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Micron Wins $6.1B CHIPS Grant To Build Complex Of Computer Chip Plants


Micron Technologies is set to receive $6.1B in CHIPS Act funding, joining the winner's circle of companies looking to boost domestic semiconductor production with the program, Bloomberg reported

While not yet finalized, the award is expected to be announced next week during President Joe Biden's trip to Syracuse, New York. The memory chipmaker is planning a massive manufacturing complex there with up to four buildings, Sen. Chuck Schumer told An Idaho plant is also in the works.

Micron originally considered Central Texas for the project, but ultimately went with New York because of sweeter federal, local and state incentives. 

Construction of the factories was contingent upon funding from the CHIPS Act, investment tax credits and local incentives, Micron CEO Sanjay Mehrotra said in a statement last month. Micron's award includes federal loans, similar to previous grants from the program, though the amount has not been made public, according to Bloomberg.

It was first reported in March that Micron was expected to receive CHIPS funding along with Samsung and Taiwan Semiconductor Manufacturing Co. 

Samsung's award includes $6.4B in direct grants to build a plant in Taylor, Texas, outside of Austin, The White House stated Monday. The company intends to invest over $40B in Central Texas in coming years, including building the $17B, 11M SF chipmaking plant in Taylor and expanding its fabrication facility in Austin.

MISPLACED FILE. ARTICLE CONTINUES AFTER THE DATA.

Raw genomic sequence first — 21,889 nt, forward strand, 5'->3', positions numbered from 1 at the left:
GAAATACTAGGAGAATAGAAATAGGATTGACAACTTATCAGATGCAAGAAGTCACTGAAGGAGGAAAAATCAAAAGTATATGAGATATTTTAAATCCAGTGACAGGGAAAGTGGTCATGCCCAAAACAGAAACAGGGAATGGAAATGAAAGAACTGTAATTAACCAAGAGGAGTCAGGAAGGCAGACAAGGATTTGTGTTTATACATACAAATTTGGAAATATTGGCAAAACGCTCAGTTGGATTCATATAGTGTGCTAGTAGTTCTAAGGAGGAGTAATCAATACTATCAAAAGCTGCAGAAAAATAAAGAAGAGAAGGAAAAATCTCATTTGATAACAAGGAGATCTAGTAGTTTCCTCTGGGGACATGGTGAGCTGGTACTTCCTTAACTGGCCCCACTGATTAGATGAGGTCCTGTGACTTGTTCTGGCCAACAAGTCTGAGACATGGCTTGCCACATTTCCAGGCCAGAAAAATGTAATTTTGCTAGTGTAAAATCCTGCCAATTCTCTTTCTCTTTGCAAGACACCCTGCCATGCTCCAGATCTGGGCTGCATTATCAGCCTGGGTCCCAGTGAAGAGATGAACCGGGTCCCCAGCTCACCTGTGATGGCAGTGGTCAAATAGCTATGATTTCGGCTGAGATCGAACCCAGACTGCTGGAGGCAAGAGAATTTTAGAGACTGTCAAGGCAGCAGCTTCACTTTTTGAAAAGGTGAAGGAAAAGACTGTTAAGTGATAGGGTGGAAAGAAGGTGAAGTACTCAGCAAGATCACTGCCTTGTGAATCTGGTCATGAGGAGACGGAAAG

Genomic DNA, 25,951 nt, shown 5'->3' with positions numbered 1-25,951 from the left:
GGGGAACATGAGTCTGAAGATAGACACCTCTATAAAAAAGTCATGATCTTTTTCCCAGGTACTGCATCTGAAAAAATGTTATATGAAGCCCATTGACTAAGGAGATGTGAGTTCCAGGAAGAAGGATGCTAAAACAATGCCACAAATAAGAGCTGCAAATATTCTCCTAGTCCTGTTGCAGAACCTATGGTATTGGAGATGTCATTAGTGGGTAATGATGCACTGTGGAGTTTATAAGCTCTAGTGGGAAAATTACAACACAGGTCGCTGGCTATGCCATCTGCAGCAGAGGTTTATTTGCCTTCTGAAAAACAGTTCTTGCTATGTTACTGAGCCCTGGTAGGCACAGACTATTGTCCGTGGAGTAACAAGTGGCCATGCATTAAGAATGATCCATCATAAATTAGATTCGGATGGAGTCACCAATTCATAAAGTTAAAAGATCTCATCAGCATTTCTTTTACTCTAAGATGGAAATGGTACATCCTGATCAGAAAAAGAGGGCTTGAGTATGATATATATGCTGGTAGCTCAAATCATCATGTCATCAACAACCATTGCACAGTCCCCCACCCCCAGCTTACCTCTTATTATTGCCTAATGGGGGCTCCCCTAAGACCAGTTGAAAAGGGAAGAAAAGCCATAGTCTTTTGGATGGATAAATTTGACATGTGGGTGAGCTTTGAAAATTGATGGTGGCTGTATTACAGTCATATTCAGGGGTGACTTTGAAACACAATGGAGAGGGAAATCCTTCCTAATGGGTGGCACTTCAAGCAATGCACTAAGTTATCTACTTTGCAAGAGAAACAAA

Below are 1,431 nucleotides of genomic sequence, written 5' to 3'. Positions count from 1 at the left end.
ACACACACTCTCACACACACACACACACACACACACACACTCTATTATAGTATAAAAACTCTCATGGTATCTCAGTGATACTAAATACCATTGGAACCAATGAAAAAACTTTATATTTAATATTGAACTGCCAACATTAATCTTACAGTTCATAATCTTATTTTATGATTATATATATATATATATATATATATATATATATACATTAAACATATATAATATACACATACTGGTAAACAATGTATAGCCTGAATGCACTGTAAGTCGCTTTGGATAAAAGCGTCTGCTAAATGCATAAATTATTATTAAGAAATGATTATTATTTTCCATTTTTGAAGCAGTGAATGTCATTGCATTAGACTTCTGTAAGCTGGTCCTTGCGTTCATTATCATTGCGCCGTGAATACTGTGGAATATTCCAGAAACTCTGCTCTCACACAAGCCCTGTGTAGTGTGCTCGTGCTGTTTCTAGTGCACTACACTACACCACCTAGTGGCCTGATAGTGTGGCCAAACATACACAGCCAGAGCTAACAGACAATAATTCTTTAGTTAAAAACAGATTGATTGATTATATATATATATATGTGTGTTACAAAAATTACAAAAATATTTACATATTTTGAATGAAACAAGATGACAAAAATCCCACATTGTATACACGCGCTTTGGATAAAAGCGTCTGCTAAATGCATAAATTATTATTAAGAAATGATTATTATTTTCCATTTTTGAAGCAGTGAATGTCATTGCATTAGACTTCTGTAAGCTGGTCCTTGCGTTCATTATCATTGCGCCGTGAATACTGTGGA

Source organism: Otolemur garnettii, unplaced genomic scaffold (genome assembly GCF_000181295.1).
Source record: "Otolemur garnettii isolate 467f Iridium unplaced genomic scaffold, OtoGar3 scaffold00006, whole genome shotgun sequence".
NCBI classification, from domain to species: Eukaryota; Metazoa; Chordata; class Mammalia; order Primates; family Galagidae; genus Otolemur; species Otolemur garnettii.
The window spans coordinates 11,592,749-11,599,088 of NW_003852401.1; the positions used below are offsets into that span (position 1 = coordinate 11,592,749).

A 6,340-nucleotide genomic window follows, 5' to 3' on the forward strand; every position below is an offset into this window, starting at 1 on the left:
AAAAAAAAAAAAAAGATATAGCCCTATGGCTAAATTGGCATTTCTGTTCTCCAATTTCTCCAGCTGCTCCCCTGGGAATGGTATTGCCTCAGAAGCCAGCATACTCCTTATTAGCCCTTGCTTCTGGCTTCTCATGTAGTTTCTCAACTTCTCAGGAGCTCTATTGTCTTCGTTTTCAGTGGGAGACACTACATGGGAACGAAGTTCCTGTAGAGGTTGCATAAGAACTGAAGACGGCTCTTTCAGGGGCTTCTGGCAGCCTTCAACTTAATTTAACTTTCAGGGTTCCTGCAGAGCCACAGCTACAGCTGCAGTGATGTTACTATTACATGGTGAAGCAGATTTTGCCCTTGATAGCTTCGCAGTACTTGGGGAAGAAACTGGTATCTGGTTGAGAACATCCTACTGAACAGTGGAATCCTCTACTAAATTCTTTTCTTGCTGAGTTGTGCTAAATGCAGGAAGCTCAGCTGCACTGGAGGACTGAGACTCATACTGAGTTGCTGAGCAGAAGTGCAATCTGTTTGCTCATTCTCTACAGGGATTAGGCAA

Taiwan Semiconductor Manufacturing Co. is poised to get up to $6.6B to build its third Phoenix-area plant under the company's Arizona subsidiary, it was announced last week. Part of the deal is an additional $5B in loans, adding up to a grand total of $11.6B.

CHIPS money is in high demand and hard to come by. The federal government has $39B to allocate in grants plus $75B to issue in loans and loan guarantees, but the Commerce Department modified the act in March due to budget reallocation. Companies that aren't in the business of making chips no longer make the cut, leaving some projects up in the air. 

Applied Materials' $4B R&D facility plans in San Francisco were dependent on CHIPS support to determine scale. No longer qualified, the company is considering changing locations, scaling back or canceling the plans altogether. 

Other recipients of CHIPS funds include Intel, Microchip Technologies, GlobalFoundries and BAE Systems.